As with last year’s One, HTC is taking a different approach than most smartphone manufacturers by staying out of the “megapixel race.” Instead, like the HTC One, the One M8 uses “ultrapixels” which sacrifices some of the detail a mega-pixel shooter will capture when images are blown up for better low light performance. That’s typically a sore point for smartphone cameras, so if you take a lot of indoor shots, the HTC One M8 was designed to perform better in this situation (there are also dual LED flashes to help out when it’s too dark).

Since the camera and its low light performance are a big selling point with this smartphone, I wanted to give it a tough test. I chose taking a picture of one of our dogs —almost all black— indoors, with the curtains drawn and sun glowing through the curtains as the only light source. No flash.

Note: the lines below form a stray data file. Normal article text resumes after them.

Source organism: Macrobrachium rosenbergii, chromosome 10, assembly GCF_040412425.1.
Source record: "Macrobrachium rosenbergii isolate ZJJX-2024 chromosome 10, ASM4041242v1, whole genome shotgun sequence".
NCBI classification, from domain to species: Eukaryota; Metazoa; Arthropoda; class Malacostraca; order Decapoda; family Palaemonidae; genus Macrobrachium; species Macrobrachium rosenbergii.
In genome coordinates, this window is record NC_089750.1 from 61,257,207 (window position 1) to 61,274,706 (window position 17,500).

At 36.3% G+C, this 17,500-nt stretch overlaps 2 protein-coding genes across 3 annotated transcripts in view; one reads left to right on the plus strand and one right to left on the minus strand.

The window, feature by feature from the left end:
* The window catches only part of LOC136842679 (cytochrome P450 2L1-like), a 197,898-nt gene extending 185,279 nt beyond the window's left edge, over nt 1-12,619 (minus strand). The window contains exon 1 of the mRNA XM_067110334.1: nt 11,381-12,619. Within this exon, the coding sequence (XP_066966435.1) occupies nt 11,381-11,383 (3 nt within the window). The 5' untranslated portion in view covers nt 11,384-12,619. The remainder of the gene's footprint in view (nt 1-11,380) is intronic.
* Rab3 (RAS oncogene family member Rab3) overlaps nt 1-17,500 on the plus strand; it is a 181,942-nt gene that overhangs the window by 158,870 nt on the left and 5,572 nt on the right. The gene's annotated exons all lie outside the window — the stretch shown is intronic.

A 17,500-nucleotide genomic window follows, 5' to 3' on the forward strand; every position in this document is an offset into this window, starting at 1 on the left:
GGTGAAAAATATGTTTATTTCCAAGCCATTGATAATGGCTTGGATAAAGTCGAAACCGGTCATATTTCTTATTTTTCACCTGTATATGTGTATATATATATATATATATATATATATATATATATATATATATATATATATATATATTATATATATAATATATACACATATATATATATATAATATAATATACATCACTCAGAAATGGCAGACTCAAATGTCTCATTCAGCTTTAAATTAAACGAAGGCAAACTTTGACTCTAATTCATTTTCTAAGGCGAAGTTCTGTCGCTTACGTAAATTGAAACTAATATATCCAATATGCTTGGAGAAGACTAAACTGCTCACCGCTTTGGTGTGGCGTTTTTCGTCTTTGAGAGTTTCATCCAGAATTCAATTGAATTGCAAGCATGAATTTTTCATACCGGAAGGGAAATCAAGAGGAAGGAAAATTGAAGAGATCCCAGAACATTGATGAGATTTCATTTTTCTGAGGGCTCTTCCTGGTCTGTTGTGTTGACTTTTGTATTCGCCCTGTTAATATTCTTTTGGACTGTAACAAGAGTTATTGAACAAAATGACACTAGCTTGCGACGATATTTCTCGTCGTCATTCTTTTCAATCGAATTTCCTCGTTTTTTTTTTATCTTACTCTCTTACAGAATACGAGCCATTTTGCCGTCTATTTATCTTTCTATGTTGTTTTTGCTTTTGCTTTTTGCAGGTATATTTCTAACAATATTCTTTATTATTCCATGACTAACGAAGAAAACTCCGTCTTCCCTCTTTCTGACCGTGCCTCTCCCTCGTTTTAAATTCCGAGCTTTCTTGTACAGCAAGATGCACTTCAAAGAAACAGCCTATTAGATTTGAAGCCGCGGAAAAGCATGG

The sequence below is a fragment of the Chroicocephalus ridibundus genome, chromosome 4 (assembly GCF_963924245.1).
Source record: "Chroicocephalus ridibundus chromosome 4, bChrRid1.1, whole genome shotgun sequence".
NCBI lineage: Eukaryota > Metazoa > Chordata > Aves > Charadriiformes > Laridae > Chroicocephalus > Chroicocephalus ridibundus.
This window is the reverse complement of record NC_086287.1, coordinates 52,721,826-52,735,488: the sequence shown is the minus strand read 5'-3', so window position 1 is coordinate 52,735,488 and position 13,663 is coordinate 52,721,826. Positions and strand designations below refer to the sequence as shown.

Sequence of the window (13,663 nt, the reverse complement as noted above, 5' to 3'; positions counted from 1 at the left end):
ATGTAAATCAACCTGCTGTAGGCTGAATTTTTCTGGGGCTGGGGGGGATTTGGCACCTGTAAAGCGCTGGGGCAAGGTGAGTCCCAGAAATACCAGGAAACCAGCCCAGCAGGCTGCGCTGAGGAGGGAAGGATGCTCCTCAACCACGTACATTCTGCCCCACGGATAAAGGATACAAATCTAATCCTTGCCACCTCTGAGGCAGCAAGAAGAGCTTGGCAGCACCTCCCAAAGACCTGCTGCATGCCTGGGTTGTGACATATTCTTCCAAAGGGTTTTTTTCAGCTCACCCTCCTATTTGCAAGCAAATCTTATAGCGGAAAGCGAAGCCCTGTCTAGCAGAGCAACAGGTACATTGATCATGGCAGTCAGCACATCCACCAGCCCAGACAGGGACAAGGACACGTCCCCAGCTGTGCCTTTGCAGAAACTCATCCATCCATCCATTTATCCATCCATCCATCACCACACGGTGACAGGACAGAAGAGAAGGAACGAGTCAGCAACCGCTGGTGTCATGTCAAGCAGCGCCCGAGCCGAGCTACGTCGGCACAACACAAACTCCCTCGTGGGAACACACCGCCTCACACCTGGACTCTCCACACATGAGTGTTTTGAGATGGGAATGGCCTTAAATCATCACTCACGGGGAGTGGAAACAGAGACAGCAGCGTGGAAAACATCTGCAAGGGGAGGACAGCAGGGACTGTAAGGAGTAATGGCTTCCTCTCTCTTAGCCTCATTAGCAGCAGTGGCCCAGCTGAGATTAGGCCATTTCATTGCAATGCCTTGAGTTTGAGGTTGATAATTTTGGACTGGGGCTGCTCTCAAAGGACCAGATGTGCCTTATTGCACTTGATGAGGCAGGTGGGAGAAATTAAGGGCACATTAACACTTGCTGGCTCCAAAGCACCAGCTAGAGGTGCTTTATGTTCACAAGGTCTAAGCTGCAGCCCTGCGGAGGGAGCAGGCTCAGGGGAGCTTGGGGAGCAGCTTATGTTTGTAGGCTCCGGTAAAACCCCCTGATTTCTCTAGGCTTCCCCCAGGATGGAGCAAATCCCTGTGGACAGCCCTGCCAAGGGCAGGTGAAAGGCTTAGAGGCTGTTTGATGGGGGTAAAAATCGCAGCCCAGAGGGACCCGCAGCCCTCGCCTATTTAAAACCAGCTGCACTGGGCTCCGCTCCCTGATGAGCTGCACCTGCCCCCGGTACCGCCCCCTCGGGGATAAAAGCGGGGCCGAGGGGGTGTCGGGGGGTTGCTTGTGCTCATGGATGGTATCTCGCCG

The photos shown are not altered in any way, other than to be cropped.

Here’s how the HTC One M8 did on first try. It captured details nicely when contrasted against the wood floor (look at the paw). The colour is a little under-saturated and much of the fur detail and the dog’s face are washed out. Okay, but not great.

I tried it a second time with HDR on. There is a bit of a purple oily sheen added to the coat, but the detail is excellent this time.

For comparison, here’s the same shot (Ellie doesn’t move much when she’s in afternoon nap mode) taken with a DSLR.

The colour reproduction is much more accurate, and Ellie’s coat loses the oil slick look with the camera, but as a snapshot, the HTC One M8 holds its own against the more expensive camera quite nicely —at least in HDR mode.

I tried the shot again with an iPhone 4S (8MP camera).

The iPhone’s camera picked out more detail than the HTC One M8 at default settings, but the edges are softer, there’s some granularity from the low light and the black fur isn’t as vivid.

Finally, a cropped zoom of the HTC One M8 HDR shot.

It starts to get soft on detail, but little pixelation.